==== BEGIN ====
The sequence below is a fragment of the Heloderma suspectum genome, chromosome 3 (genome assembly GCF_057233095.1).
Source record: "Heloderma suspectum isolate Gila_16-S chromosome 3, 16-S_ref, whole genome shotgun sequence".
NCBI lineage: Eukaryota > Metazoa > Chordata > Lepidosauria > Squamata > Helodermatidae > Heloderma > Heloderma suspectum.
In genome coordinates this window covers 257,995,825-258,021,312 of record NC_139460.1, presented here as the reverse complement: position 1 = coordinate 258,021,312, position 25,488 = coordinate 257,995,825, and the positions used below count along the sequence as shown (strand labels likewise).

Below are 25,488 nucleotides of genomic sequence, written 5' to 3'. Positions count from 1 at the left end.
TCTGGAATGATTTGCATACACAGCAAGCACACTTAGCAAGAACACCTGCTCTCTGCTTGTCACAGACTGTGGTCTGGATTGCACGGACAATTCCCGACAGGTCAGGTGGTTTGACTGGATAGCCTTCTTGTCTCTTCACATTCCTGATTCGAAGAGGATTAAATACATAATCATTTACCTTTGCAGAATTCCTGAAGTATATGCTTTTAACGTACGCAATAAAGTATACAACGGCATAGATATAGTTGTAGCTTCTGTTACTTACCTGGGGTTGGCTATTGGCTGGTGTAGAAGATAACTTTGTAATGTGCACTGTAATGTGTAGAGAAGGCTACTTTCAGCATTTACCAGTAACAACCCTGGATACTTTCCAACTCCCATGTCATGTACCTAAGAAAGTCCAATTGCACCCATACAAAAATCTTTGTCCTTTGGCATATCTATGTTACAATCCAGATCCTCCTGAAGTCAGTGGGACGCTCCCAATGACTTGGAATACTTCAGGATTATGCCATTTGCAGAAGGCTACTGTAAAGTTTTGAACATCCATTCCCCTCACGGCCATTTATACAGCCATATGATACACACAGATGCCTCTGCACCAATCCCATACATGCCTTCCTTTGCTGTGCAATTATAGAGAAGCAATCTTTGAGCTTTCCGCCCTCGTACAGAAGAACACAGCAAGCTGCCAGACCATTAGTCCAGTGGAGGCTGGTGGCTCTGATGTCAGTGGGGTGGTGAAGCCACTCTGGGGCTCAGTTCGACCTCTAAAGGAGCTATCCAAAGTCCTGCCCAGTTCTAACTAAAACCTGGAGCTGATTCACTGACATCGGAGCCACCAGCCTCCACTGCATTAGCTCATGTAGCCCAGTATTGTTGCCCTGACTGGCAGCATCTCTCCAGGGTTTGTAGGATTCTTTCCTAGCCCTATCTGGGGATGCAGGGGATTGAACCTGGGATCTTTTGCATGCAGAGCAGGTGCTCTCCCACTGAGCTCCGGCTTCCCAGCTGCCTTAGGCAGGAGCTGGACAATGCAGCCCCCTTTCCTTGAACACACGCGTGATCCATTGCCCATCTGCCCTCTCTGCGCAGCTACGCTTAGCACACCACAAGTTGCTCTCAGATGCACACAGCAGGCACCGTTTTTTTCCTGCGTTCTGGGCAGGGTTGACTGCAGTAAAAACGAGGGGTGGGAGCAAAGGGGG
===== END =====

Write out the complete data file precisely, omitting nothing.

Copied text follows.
The sequence below is a fragment of the Heloderma suspectum genome, chromosome 3 (genome assembly GCF_057233095.1).
Source record: "Heloderma suspectum isolate Gila_16-S chromosome 3, 16-S_ref, whole genome shotgun sequence".
NCBI lineage: Eukaryota > Metazoa > Chordata > Lepidosauria > Squamata > Helodermatidae > Heloderma > Heloderma suspectum.
In genome coordinates this window covers 257,995,825-258,021,312 of record NC_139460.1, presented here as the reverse complement: position 1 = coordinate 258,021,312, position 25,488 = coordinate 257,995,825, and the positions used below count along the sequence as shown (strand labels likewise).

Below are 25,488 nucleotides of genomic sequence, written 5' to 3'. Positions count from 1 at the left end.
TCTGGAATGATTTGCATACACAGCAAGCACACTTAGCAAGAACACCTGCTCTCTGCTTGTCACAGACTGTGGTCTGGATTGCACGGACAATTCCCGACAGGTCAGGTGGTTTGACTGGATAGCCTTCTTGTCTCTTCACATTCCTGATTCGAAGAGGATTAAATACATAATCATTTACCTTTGCAGAATTCCTGAAGTATATGCTTTTAACGTACGCAATAAAGTATACAACGGCATAGATATAGTTGTAGCTTCTGTTACTTACCTGGGGTTGGCTATTGGCTGGTGTAGAAGATAACTTTGTAATGTGCACTGTAATGTGTAGAGAAGGCTACTTTCAGCATTTACCAGTAACAACCCTGGATACTTTCCAACTCCCATGTCATGTACCTAAGAAAGTCCAATTGCACCCATACAAAAATCTTTGTCCTTTGGCATATCTATGTTACAATCCAGATCCTCCTGAAGTCAGTGGGACGCTCCCAATGACTTGGAATACTTCAGGATTATGCCATTTGCAGAAGGCTACTGTAAAGTTTTGAACATCCATTCCCCTCACGGCCATTTATACAGCCATATGATACACACAGATGCCTCTGCACCAATCCCATACATGCCTTCCTTTGCTGTGCAATTATAGAGAAGCAATCTTTGAGCTTTCCGCCCTCGTACAGAAGAACACAGCAAGCTGCCAGACCATTAGTCCAGTGGAGGCTGGTGGCTCTGATGTCAGTGGGGTGGTGAAGCCACTCTGGGGCTCAGTTCGACCTCTAAAGGAGCTATCCAAAGTCCTGCCCAGTTCTAACTAAAACCTGGAGCTGATTCACTGACATCGGAGCCACCAGCCTCCACTGCATTAGCTCATGTAGCCCAGTATTGTTGCCCTGACTGGCAGCATCTCTCCAGGGTTTGTAGGATTCTTTCCTAGCCCTATCTGGGGATGCAGGGGATTGAACCTGGGATCTTTTGCATGCAGAGCAGGTGCTCTCCCACTGAGCTCCGGCTTCCCAGCTGCCTTAGGCAGGAGCTGGACAATGCAGCCCCCTTTCCTTGAACACACGCGTGATCCATTGCCCATCTGCCCTCTCTGCGCAGCTACGCTTAGCACACCACAAGTTGCTCTCAGATGCACACAGCAGGCACCGTTTTTTTCCTGCGTTCTGGGCAGGGTTGACTGCAGTAAAAACGAGGGGTGGGAGCAAAGGGGG